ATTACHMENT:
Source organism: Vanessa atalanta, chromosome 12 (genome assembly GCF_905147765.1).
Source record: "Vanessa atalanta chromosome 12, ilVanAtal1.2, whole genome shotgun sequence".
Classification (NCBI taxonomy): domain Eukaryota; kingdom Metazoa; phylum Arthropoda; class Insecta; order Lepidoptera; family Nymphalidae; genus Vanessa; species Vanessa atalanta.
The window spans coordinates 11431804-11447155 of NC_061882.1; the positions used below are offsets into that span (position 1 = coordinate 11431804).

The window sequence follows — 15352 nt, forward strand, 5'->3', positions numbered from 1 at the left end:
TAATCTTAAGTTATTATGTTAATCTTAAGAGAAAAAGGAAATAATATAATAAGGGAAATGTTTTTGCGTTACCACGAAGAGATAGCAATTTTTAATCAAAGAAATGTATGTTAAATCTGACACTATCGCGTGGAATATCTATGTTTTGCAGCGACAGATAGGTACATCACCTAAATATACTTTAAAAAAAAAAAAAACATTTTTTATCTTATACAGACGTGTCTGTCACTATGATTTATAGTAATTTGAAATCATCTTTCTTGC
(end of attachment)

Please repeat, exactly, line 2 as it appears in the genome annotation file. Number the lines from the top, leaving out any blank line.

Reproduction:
Source record: "Vanessa atalanta chromosome 12, ilVanAtal1.2, whole genome shotgun sequence".